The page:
9am. Arrive at work. Say Good Morning. “Grey day today isn't it” you say to your colleague
9.10am. Make tea. Talk to another colleague. “It's rather grey outside today isn't it. When is the sun going to come out”, you say...
10.30am. Morning tea meeting with other colleagues. “How about this weather we're having, there is no end to this grey is there! When will the sun appear?”
I'm not going to continue. As you see, for the first 4.5 hours of the day you've talked about the weather 5 times with at least 5 different people. In one day, you probably discuss the weather 20 times, with almost every single person you talk with. Talk about taking the discussion of weather to an entirely new level. It's completely ingrained in the culture. I think that if an Englishman moved to Israel, where every day for 5 months is almost exactly the same: hot, humid, 30 degrees, he would still talk about the weather every single day (but only with other Englishmen...).
Talking about the weather. Part 3. Israel
Which brings me to Israel. I started working in an Israeli company, and in the tea room I met many people that I know barely. And I naturally talked about the weather with almost all of them. Well I did, until I mentioned it to my Israeli friend who said, “If you talk about the weather with an Israeli, they will think you have nothing else to say, and that you are a boring person”. Israelis do not talk about the weather. Well, it does come up in conversation, but it is way down the list. But then, there is little reason to talk about the weather, for a few reasons:
- The weather here is boring. In Summer it is exactly the same weather for 5 months. And there is absolutely no rain for those 5 months either. In the winter people do wonder where the rain is, but not very much.
- People ask about people here, how they are, are they sick, are they married/having babies yet, are they enjoying life. There is very little small talk. People are direct with their questions and answers and open with their feelings.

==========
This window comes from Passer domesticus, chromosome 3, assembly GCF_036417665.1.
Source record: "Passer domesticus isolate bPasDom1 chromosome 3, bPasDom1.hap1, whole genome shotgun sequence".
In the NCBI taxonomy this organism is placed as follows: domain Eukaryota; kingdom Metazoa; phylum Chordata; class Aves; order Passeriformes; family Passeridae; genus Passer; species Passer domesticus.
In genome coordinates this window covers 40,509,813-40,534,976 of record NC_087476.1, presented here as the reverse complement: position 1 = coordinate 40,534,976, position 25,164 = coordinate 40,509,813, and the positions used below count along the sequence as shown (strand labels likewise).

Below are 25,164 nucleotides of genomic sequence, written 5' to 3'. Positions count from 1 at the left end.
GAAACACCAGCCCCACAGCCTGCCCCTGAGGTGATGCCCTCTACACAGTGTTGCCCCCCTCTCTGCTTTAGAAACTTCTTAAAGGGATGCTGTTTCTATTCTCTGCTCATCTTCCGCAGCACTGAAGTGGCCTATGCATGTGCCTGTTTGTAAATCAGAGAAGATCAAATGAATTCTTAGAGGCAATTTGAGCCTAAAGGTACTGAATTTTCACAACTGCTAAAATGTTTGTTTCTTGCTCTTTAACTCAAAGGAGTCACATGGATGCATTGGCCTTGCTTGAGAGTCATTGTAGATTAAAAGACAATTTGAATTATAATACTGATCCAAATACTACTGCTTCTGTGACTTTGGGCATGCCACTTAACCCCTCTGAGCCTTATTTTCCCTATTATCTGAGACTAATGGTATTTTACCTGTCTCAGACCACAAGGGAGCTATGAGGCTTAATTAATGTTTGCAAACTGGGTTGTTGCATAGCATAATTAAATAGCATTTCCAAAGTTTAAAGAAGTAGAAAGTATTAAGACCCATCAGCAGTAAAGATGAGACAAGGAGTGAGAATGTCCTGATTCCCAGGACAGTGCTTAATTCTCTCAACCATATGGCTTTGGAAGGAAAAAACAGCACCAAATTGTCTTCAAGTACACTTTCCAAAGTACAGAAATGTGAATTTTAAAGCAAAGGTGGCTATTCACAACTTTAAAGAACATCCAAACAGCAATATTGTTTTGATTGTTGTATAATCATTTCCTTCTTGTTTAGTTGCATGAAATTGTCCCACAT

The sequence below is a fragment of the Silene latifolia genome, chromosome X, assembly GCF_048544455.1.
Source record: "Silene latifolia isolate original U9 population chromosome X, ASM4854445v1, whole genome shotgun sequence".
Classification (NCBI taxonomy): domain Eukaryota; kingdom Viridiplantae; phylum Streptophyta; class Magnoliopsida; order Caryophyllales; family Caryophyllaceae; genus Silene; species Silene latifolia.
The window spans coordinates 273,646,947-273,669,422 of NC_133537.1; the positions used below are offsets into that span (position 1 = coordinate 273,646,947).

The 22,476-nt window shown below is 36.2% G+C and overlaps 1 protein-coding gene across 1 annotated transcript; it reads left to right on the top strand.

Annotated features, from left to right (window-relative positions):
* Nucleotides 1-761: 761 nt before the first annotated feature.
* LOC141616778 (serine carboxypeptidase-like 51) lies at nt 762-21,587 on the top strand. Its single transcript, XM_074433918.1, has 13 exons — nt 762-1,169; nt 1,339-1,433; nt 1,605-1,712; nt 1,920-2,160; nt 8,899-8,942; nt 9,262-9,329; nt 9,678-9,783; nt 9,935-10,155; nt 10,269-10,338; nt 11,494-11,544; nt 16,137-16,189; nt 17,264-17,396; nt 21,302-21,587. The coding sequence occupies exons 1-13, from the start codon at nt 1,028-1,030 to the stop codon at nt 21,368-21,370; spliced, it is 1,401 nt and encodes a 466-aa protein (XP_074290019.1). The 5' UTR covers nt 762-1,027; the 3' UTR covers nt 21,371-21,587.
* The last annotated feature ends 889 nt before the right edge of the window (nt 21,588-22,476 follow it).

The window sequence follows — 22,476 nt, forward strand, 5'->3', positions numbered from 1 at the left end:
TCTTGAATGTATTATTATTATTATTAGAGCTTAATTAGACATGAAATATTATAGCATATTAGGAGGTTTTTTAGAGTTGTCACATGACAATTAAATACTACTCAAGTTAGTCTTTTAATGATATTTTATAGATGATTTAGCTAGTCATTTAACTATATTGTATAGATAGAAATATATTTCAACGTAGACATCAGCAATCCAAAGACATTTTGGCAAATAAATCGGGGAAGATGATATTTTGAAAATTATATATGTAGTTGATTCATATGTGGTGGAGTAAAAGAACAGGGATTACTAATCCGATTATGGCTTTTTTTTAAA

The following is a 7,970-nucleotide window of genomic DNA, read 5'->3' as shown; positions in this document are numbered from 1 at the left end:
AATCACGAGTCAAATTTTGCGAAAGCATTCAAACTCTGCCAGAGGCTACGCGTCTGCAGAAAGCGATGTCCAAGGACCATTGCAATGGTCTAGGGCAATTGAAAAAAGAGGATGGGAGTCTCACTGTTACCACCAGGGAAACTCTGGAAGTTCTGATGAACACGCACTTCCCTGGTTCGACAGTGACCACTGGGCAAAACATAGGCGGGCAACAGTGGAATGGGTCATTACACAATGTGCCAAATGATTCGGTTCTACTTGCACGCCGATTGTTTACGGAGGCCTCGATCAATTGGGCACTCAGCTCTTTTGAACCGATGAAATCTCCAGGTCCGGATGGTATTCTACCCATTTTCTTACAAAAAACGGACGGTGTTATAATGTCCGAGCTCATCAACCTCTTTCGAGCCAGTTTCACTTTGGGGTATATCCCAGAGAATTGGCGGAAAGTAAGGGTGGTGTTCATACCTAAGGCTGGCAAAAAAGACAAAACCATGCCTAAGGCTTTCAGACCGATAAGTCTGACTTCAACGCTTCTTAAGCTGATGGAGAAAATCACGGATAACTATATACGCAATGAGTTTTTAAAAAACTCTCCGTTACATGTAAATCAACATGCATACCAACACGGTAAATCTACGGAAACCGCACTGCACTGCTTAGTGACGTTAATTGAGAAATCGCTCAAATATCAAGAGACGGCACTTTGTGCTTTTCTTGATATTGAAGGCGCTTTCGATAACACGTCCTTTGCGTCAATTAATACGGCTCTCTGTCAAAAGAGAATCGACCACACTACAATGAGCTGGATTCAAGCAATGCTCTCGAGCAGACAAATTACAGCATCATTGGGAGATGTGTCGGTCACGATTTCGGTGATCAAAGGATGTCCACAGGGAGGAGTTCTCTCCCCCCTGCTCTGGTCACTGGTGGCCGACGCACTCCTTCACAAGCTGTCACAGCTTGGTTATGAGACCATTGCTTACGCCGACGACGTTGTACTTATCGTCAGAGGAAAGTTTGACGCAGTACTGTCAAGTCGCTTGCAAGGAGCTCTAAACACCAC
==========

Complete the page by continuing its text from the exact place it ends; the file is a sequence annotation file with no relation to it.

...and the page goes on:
- There are bigger things to worry about. Terrorism, war, security. The Middle East peace process. Will Israel still exist in 50 years time? Big questions, big insecurities, and the weather doesn't really rate there. No one talks about climate change. I've never seen an Israeli newspaper mention it. Life is stressful here, and there is no interest in talking about the weather.
The Israelis are in line with the Crowded House song that starts:
“No time, no place to talk about the weather
The promise of love is hard to ignore...”
Talking about the weather falls into the small talk basket. Small talk is called phatic communication, and is considered a social skill.
This BBC article on the differences between British and German small talk – the Germans don't even have a word for small talk. And Hebrew doesn't really have a word for it either.
Talking about the weather in Australia vs. Indonesia:
This blog post talks about how social media is changing phatic communication.
And here is an American guy discussing how to talk about the weather.